State House Sound Bites

Capitol reporter Mary Wilson covers Pennsylvania politics and issues at the Pennsylvania state capitol.

PA revenge porn ban leaves advocates skeptical

Written by Mary Wilson, Capitol Bureau Chief | Jul 22, 2014 4:12 PM
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A national advocacy group is calling Pennsylvania’s new anti-revenge porn law inadequate.

Revenge porn refers to nude or sexual images shared without permission of the person pictured. It has been called “intimate partner harassment” by state lawmakers, but legal experts say it might be more broadly called “non-consensual porn” – something that isn’t restricted to spurned lovers posting photos of ex-girlfriends online.

A state law signed earlier this month attempts to make spreading revenge porn a crime. But its narrow scope has troubled advocates like Mary Anne Franks, an associate professor at the Miami School of Law and vice president of the Cyber Civil Rights Initiative.

Franks says the law’s definition of perpetrators as current or past intimate partners of their victims is problematic, leaving out “an enormous number of victims.”

“Women, for instance, have turned in their phones to technicians or they have given their computers to technicians for repair. And these complete strangers... have found naked pictures on these devices, and have published them on Facebook, or they put them on a website, or they have uploaded them to a revenge porn website,” Franks said. “Those victims also would have no recourse under a law like this.”

She also points to the law’s way of qualifying perpetrators: they must have an “intent to harass, annoy, or alarm.”

“We’ve heard from prosecutors all across the country that have said, ‘Please don’t put those requirements in the law,’” said Franks. “It is really difficult to prove as a matter of law that someone is acting with the intent to do something, as opposed to, ‘Oh, I did it because I didn’t think it was a big deal,’ or ‘I thought it was funny,’ or ‘I wanted to make some money for my website.’”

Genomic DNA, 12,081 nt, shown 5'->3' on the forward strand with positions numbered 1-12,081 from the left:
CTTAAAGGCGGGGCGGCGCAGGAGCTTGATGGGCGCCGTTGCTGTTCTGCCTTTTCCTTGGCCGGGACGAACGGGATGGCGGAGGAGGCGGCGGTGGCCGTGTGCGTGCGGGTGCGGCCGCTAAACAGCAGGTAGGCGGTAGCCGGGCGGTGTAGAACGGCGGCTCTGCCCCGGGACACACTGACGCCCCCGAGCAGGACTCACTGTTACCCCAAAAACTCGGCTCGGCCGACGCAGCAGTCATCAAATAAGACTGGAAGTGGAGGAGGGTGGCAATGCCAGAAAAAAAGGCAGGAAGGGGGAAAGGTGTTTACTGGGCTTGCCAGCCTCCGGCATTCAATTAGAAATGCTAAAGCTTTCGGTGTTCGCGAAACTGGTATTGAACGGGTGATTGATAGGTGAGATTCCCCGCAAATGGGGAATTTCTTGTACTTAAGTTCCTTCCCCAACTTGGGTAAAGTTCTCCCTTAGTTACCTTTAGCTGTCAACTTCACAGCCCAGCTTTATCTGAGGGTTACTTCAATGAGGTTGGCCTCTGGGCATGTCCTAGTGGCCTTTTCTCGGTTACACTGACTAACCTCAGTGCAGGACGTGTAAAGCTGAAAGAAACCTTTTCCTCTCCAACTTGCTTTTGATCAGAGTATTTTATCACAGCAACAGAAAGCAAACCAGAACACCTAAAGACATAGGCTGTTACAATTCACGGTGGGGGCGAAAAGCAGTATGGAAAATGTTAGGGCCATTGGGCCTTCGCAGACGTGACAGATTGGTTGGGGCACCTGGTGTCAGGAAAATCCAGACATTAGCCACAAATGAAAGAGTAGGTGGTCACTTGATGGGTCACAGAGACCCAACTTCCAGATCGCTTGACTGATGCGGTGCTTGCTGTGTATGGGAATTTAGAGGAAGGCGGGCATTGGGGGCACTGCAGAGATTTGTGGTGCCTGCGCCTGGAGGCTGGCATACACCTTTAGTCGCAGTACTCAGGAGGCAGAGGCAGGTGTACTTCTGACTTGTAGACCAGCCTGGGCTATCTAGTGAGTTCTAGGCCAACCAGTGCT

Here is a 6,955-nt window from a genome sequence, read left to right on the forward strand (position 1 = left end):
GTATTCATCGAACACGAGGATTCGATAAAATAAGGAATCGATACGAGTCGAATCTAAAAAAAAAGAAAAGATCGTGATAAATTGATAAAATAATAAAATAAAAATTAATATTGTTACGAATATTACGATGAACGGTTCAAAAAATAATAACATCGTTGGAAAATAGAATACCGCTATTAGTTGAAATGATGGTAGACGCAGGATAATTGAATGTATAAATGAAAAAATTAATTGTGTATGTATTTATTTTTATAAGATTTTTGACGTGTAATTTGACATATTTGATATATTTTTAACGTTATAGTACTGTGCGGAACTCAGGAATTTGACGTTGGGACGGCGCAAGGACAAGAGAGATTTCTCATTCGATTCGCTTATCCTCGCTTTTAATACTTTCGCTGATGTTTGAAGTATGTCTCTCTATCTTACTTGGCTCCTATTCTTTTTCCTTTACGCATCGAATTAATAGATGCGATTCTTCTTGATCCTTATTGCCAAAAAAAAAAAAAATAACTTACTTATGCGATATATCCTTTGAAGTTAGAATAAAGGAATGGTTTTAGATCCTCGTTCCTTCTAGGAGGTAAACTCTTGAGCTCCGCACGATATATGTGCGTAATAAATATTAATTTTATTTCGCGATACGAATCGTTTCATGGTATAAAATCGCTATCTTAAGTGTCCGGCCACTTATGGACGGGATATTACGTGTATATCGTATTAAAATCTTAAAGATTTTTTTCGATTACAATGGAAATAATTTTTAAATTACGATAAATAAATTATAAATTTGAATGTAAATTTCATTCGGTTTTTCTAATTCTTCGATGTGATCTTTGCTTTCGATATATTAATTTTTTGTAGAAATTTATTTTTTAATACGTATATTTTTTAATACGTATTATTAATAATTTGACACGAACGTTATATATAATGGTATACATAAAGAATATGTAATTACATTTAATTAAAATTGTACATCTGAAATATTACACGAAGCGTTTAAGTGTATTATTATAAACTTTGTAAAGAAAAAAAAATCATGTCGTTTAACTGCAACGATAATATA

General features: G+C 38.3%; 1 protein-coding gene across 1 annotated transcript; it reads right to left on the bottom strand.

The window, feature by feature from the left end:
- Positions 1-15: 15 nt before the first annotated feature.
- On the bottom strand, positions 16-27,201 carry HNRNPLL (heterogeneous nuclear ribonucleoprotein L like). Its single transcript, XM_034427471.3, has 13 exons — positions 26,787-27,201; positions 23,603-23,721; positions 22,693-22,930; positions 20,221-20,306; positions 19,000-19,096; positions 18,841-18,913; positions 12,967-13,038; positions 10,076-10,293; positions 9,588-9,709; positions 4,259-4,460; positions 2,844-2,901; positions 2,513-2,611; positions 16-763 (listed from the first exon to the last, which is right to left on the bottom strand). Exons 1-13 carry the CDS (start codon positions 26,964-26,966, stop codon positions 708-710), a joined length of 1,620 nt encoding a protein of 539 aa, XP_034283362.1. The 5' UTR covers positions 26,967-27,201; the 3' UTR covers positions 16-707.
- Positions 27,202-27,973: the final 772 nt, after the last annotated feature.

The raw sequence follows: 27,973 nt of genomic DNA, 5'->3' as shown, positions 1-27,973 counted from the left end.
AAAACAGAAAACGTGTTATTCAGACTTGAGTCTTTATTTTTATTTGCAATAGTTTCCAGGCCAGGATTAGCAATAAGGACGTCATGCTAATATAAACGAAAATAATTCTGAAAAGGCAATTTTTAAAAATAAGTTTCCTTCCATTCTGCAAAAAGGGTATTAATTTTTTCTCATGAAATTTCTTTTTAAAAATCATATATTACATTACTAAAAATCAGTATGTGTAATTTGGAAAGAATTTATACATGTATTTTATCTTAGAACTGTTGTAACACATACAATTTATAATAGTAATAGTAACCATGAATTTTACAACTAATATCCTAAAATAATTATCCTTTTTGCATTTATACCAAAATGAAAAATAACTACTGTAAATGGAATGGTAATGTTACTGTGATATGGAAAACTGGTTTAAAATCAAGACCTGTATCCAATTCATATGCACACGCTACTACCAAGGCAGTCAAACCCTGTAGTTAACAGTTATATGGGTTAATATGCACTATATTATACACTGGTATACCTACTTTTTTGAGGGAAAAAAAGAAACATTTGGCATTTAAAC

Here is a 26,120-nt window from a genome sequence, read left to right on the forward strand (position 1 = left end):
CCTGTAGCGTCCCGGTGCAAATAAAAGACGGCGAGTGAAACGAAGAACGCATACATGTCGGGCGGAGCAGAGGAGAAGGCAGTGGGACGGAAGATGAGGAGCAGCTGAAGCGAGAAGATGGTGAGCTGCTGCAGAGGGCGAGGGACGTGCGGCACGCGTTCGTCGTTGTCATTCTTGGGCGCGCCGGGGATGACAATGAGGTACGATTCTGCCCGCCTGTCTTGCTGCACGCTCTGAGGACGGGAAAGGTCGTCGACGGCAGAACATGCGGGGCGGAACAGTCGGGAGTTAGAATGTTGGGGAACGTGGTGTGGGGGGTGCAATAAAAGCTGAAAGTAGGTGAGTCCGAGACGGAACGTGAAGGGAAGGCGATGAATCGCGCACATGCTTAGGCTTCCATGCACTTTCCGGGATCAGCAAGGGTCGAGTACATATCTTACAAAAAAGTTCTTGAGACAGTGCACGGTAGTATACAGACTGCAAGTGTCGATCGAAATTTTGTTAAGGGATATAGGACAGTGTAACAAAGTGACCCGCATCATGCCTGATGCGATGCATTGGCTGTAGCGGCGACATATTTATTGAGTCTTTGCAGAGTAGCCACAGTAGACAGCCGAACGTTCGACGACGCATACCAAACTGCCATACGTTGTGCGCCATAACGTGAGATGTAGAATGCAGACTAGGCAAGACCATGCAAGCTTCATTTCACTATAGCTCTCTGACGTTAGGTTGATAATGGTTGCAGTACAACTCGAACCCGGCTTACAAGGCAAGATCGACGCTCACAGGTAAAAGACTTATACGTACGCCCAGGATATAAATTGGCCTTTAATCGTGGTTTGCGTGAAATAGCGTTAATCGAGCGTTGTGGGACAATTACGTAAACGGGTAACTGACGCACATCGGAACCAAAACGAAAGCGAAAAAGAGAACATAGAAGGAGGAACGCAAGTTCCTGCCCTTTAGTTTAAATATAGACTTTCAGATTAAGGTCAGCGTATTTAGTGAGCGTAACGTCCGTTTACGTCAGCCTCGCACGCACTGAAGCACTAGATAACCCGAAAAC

Franks said the Pennsylvania law won’t reign in websites that host revenge porn, saying the issue is best addressed by changing federal law.

“At the same time, that doesn’t mean you can’t write a better law that would, at least in theory, create a potential liability for some of these operators who are actively soliciting these kinds of imagery, which would make it criminal activity in itself,” she said.

One proponent of the law argues it will still be a good tool for prosecuting images disseminated specifically by ex-partners.

“We drafted the legislation to meet the needs of victims primarily -- the victims that had come forward to us,” said Sen. Judy Schwank (D-Berks), who sponsored an earlier revenge porn ban.

Schwank said she heard from victims of intimate partner harassment, not from people victimized by strangers. The scenario of photos stolen by a computer technician “is not the norm in terms of the problems that we saw when we drafted the legislation,” she said.

Schwank added that the legislation’s specificity regarding intent and perpetrators’ relationship to their victims was included in response to concerns raised by the Pennsylvania District Attorneys Association, as well as the local chapter of the American Civil Liberties Union. The ACLU was originally opposed to a proposed revenge porn ban, and then switched to a neutral stance.

Narrowing the law’s scope, Schwank said, helped address local advocates’ concerns while still providing a solution for a vocal group of victims.

“That doesn’t mean that the law that has been passed is not valuable here in Pennsylvania,” Schwank added.

13 states have passed bans against revenge porn.


This post has been updated to include comments from Sen. Judy Schwank (D-Berks).

Published in State House Sound Bites

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